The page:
Spring Lake Park’s Anthony Fleischfresser wasn’t sure how his 2016 junior season would end up in the high jump. He finished third as a sophomore, clearing 6-foot-5. But Anoka’s Riley Rieck finished second that year as a junior with a jump of 6-foot-8 and returned as the favorite in 2016.
Fleischfresser was jumping his best toward the end of last season. At state, he cleared 6-foot-9 to win the Class 2A state title.
Now as the defending state champion, Fleischfresser has his eyes set on higher goals. His personal record is 6-foot-10. He hopes to clear 7-foot-1, which is the state record.
He has a narrow focus on those goals, without paying attention to the pressure of defending his state crown.
“I just focus on the goals that I have set throughout the year,” Fleischfresser said. “My main goal is to jump as high as I can. I want to go for the state record this year. I’m just focused on that and not worried about everybody else and what they’re thinking.”
In three meets so far, Fleischfresser has jumped 6-foot-8 with good clearance. Aside from the obvious leaping ability, technique plays a big part in a jumper’s performance.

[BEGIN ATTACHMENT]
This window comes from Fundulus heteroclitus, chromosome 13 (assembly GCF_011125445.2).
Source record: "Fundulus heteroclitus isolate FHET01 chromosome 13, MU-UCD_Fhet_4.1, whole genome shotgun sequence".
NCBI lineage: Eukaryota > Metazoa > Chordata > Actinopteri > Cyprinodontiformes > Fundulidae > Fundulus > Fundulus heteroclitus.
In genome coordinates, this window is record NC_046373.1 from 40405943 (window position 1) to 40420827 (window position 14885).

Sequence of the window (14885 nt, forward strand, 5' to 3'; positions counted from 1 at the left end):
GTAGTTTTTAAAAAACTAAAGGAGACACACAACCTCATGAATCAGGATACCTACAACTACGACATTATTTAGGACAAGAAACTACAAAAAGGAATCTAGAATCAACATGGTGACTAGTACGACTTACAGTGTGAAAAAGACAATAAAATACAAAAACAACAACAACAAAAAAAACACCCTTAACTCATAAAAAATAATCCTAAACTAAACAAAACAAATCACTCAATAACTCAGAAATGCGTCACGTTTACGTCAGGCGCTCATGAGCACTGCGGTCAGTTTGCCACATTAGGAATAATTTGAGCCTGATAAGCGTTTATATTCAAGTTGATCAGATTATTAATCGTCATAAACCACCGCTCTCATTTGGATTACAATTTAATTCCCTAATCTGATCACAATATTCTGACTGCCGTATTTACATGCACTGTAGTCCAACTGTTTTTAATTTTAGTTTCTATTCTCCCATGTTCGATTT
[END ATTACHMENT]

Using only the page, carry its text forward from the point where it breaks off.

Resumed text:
“It’s mainly form when you get up higher,” he said. “So every practice I work a bit more on my form. I try to get my legs up higher or just jumping more to get it down.”
Fleischfresser also long jumps, triple jumps and runs on Spring Lake Park’s 4×100 relay team. His main focus last year was high jump, but he hopes to qualify for long jump as well this season.
His career will go well past the high school level, as Fleischfresser signed with the University of Minnesota track and field team.
“The facilities are amazing and they have a great coaching staff,” Fleischfresser said. “They have insane academic help, which is really nice. They have great facilities for academics, it’s close to home and I just loved the place.”
Until then, the bar is literally and figuratively set high for Fleischfresser as he finishes his high school career.